Buddhism has a lot of trouble understanding History and the significance it brings when looking at the future and the present moment. Without the particular occurrence of events the possibility of this moment would not exist. Understood in macro-terms Time can be flipped around, moved, reciprocated etc but can never be replaced in micro-terms because love, mercy, compassion and justice are here, in the present and cannot simply be flipped around, moved, reciprocated etc. They, and their antitheses, can only be viewed from the micro-perspective. I will agree with Buddhism and state that must of our efforts have been analyzing these micro-perspectives and then assumed to be exactly the same in the macro-perspective. I will also agree with Western thought that Buddhism focuses too much on the macro-perspective, assuming that the way the universe works and “ought” to work is the exact same way that we work and “ought to work.” These perspectives are distinctions and not separations and we must be very careful in understanding this because we may fall into the belief that most of experience has been a delusion whereas no experience is a delusion, it  can be inconsistent, illogical, unethical and so forth but never unreal. Plato stated that anything that has power has a reality and everything has power (therefore nothing has power) therefore everything is real. Here comes another distinction: being real and existing.

I am implying a pragmatic view of Truth here. Truth is in the future and consequentially in the present and partially in the past (since truth moves with time, it must undergo the same change that we all do). I do not change much from the last word I wrote to this one and thus truth, too, moves slowly but it certainly does. Delusion cannot be understood to be Absolute and an Arch reigning over our experiences and our minds cannot constantly be battling this world of delusion and expect to attain or Become anything at all except anxious and lost.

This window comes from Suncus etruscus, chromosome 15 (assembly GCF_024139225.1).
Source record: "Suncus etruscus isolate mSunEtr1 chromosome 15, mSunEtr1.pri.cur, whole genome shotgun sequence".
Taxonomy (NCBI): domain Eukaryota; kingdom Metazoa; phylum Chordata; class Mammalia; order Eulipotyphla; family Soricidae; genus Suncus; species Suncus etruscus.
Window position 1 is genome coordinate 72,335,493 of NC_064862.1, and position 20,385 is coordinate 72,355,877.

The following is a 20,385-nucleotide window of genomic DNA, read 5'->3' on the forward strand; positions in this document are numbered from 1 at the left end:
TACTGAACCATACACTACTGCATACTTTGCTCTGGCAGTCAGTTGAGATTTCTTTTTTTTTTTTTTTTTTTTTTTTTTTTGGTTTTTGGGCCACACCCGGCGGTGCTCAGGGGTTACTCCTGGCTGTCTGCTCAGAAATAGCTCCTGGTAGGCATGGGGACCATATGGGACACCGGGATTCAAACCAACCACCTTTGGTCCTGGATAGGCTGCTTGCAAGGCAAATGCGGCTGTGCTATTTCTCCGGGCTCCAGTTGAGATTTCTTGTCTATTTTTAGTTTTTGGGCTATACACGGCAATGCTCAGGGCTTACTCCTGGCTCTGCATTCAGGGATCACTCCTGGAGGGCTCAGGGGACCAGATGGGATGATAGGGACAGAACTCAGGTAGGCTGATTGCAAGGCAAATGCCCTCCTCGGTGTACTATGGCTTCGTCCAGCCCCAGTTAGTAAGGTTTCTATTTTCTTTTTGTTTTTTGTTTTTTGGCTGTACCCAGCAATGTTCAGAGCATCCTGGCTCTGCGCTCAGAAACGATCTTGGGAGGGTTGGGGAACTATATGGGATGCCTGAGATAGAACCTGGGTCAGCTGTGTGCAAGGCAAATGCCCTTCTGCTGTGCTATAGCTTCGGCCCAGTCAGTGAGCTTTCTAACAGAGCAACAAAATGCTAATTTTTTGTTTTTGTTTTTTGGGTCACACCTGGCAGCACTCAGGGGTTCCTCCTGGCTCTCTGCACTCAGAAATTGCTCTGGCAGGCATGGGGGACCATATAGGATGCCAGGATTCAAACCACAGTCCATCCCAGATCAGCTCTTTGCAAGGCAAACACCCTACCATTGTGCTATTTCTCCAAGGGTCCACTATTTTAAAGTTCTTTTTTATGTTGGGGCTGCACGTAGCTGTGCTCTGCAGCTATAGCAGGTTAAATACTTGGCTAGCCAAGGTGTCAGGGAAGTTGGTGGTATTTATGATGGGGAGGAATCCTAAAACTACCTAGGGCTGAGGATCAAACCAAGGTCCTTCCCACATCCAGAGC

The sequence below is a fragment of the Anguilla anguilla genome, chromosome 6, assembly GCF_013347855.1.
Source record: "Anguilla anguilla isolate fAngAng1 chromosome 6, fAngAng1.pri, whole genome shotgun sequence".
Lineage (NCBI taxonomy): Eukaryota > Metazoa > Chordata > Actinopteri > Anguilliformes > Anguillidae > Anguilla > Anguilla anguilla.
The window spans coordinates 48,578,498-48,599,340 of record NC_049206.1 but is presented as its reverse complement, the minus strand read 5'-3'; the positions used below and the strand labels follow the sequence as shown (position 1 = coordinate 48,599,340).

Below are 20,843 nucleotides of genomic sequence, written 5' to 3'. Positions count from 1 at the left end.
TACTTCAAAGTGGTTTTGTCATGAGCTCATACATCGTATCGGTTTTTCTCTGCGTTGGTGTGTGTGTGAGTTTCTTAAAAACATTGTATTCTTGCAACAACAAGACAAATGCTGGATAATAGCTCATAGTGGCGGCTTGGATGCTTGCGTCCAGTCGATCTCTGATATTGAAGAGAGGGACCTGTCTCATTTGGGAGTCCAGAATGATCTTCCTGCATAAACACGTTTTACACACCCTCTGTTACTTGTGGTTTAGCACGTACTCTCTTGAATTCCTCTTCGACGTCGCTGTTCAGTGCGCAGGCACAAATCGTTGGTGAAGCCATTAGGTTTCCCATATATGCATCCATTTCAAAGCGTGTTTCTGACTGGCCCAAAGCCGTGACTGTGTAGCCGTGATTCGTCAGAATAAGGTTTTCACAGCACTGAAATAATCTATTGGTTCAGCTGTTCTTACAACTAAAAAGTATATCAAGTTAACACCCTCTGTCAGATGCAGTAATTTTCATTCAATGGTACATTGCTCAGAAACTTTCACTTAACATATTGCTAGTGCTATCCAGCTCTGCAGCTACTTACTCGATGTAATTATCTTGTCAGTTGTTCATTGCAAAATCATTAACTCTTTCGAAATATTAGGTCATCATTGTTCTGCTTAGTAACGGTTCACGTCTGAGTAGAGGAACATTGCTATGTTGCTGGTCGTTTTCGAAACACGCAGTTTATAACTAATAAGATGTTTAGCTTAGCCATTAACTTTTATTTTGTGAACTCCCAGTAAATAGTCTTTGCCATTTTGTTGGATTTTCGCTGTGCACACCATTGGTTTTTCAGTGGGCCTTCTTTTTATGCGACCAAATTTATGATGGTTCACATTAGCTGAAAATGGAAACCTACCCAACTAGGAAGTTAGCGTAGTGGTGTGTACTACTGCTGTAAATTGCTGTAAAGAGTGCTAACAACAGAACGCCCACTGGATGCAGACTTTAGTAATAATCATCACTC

Delusion, experience and the processes of the reality we participate in is all in an infinite loop:
 
and that is not to state that it repeats itself: but undermines and participates with itself constantly perpetuating itself forward. This is everything’s experience in a nutshell which means a person across the world may be undermining this post at this very moment but if they weren’t, this post wouldn’t be possible. A solidarity of Belief is not possible but only a solidarity of a pragmatic, plural perspective.

History matters because it has brought us here—atrocities from the past must be learned and analyzed just as much as the bliss that the past experienced as well. To believe in a world where Delusion reigns over peoples’ lives is hateful because it takes away the dignity and respect that Buddhism fundamentally offers to all sentient beings, claiming that their right of experience is at the very least, real, and therefore worthy of Becoming something more beautiful, a lotus, and a laughter that brings about an attainment of the Way.

Further Reading:

Abe, Masao, and William R. LaFleur. Zen and Western thought. Honolulu: University of Hawaii Press, 1985. Print

Cobb, John B.. The Emptying God: a Buddhist-Jewish-Christian conversation. Ltd. ed. Eugene, OR.: Wipf & Stock, 2005. Print.

Cobb, John B., and David Ray Griffin. Process theology: an introductory exposition. Philadelphia: Westminster Press, 1976. Print.
Dewey, John, and John J. McDermott. The philosophy of John Dewey. Phoenix ed. Chicago: University of Chicago Press, 1981. Print.

Dogen, Zenji. Shōbōgenzō: the true Dharma-eye treasury. Berkeley, Calif.: Numata Center for Buddhist Translation and Research, 2007. Print.

Whitehead, Alfred North, and David Ray Griffin. "Process." Process and reality: an essay in cosmology. Corrected ed. New York: Free Press, 1978. . Print.


Part II: Meditation and Art  will be coming soon!